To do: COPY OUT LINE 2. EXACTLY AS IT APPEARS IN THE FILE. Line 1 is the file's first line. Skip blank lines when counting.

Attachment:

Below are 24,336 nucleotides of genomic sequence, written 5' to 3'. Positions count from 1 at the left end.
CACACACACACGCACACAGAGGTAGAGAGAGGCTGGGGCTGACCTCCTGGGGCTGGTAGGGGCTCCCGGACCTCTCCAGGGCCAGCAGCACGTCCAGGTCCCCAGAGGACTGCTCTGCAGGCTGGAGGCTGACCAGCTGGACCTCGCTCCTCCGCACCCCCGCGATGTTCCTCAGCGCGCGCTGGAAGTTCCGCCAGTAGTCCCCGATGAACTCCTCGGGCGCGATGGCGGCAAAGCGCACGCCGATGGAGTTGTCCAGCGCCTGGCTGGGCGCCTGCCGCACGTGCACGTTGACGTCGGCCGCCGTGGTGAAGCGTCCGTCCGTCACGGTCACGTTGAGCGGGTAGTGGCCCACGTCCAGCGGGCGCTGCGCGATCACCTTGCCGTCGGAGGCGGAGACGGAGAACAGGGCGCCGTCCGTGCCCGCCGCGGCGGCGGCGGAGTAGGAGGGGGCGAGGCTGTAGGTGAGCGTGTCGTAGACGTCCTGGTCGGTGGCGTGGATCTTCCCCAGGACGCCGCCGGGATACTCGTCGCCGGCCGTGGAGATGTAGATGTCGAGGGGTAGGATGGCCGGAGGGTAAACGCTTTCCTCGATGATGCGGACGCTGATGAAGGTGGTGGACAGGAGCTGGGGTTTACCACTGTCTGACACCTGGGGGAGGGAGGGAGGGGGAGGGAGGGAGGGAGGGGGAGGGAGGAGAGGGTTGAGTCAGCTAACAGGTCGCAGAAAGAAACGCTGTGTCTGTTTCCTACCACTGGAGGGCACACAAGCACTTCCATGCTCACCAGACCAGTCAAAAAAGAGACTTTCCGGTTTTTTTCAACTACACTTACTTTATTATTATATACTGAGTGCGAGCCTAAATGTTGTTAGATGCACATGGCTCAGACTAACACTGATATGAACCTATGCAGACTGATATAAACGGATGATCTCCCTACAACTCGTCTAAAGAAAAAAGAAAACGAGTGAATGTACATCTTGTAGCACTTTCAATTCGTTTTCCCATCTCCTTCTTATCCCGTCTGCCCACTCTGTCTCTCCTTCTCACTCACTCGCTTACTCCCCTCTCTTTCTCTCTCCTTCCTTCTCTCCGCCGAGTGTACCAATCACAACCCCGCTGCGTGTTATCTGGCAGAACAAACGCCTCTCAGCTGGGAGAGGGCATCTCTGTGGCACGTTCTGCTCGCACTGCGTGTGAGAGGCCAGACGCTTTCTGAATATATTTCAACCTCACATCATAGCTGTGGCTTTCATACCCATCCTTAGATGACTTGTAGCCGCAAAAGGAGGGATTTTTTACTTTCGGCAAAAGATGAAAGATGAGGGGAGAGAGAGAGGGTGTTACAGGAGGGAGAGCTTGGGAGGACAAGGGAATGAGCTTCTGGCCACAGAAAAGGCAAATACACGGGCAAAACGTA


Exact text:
CACACACACACGCACACAGAGGTAGAGAGAGGCTGGGGCTGACCTCCTGGGGCTGGTAGGGGCTCCCGGACCTCTCCAGGGCCAGCAGCACGTCCAGGTCCCCAGAGGACTGCTCTGCAGGCTGGAGGCTGACCAGCTGGACCTCGCTCCTCCGCACCCCCGCGATGTTCCTCAGCGCGCGCTGGAAGTTCCGCCAGTAGTCCCCGATGAACTCCTCGGGCGCGATGGCGGCAAAGCGCACGCCGATGGAGTTGTCCAGCGCCTGGCTGGGCGCCTGCCGCACGTGCACGTTGACGTCGGCCGCCGTGGTGAAGCGTCCGTCCGTCACGGTCACGTTGAGCGGGTAGTGGCCCACGTCCAGCGGGCGCTGCGCGATCACCTTGCCGTCGGAGGCGGAGACGGAGAACAGGGCGCCGTCCGTGCCCGCCGCGGCGGCGGCGGAGTAGGAGGGGGCGAGGCTGTAGGTGAGCGTGTCGTAGACGTCCTGGTCGGTGGCGTGGATCTTCCCCAGGACGCCGCCGGGATACTCGTCGCCGGCCGTGGAGATGTAGATGTCGAGGGGTAGGATGGCCGGAGGGTAAACGCTTTCCTCGATGATGCGGACGCTGATGAAGGTGGTGGACAGGAGCTGGGGTTTACCACTGTCTGACACCTGGGGGAGGGAGGGAGGGGGAGGGAGGGAGGGAGGGGGAGGGAGGAGAGGGTTGAGTCAGCTAACAGGTCGCAGAAAGAAACGCTGTGTCTGTTTCCTACCACTGGAGGGCACACAAGCACTTCCATGCTCACCAGACCAGTCAAAAAAGAGACTTTCCGGTTTTTTTCAACTACACTTACTTTATTATTATATACTGAGTGCGAGCCTAAATGTTGTTAGATGCACATGGCTCAGACTAACACTGATATGAACCTATGCAGACTGATATAAACGGATGATCTCCCTACAACTCGTCTAAAGAAAAAAGAAAACGAGTGAATGTACATCTTGTAGCACTTTCAATTCGTTTTCCCATCTCCTTCTTATCCCGTCTGCCCACTCTGTCTCTCCTTCTCACTCACTCGCTTACTCCCCTCTCTTTCTCTCTCCTTCCTTCTCTCCGCCGAGTGTACCAATCACAACCCCGCTGCGTGTTATCTGGCAGAACAAACGCCTCTCAGCTGGGAGAGGGCATCTCTGTGGCACGTTCTGCTCGCACTGCGTGTGAGAGGCCAGACGCTTTCTGAATATATTTCAACCTCACATCATAGCTGTGGCTTTCATACCCATCCTTAGATGACTTGTAGCCGCAAAAGGAGGGATTTTTTACTTTCGGCAAAAGATGAAAGATGAGGGGAGAGAGAGAGGGTGTTACAGGAGGGAGAGCTTGGGAGGACAAGGGAATGAGCTTCTGGCCACAGAAAAGGCAAATACACGGGCAAAACGTA